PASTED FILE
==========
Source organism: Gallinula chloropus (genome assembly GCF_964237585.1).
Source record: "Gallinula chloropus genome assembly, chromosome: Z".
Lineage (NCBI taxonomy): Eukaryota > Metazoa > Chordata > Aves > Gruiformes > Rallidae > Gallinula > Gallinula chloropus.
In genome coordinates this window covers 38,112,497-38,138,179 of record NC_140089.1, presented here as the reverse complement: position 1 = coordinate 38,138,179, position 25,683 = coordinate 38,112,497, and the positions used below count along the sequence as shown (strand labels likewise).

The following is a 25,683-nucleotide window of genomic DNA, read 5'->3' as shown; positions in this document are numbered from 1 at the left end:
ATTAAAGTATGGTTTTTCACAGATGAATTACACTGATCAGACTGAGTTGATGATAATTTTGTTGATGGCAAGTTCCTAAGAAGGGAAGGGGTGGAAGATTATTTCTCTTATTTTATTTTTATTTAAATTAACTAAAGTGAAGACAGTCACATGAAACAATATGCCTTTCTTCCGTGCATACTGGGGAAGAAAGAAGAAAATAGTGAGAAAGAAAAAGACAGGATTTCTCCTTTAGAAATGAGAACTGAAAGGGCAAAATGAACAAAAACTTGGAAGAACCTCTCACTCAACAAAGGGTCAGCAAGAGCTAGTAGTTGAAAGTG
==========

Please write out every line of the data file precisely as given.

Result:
Source organism: Gallinula chloropus (genome assembly GCF_964237585.1).
Source record: "Gallinula chloropus genome assembly, chromosome: Z".
Lineage (NCBI taxonomy): Eukaryota > Metazoa > Chordata > Aves > Gruiformes > Rallidae > Gallinula > Gallinula chloropus.
In genome coordinates this window covers 38,112,497-38,138,179 of record NC_140089.1, presented here as the reverse complement: position 1 = coordinate 38,138,179, position 25,683 = coordinate 38,112,497, and the positions used below count along the sequence as shown (strand labels likewise).

The following is a 25,683-nucleotide window of genomic DNA, read 5'->3' as shown; positions in this document are numbered from 1 at the left end:
ATTAAAGTATGGTTTTTCACAGATGAATTACACTGATCAGACTGAGTTGATGATAATTTTGTTGATGGCAAGTTCCTAAGAAGGGAAGGGGTGGAAGATTATTTCTCTTATTTTATTTTTATTTAAATTAACTAAAGTGAAGACAGTCACATGAAACAATATGCCTTTCTTCCGTGCATACTGGGGAAGAAAGAAGAAAATAGTGAGAAAGAAAAAGACAGGATTTCTCCTTTAGAAATGAGAACTGAAAGGGCAAAATGAACAAAAACTTGGAAGAACCTCTCACTCAACAAAGGGTCAGCAAGAGCTAGTAGTTGAAAGTG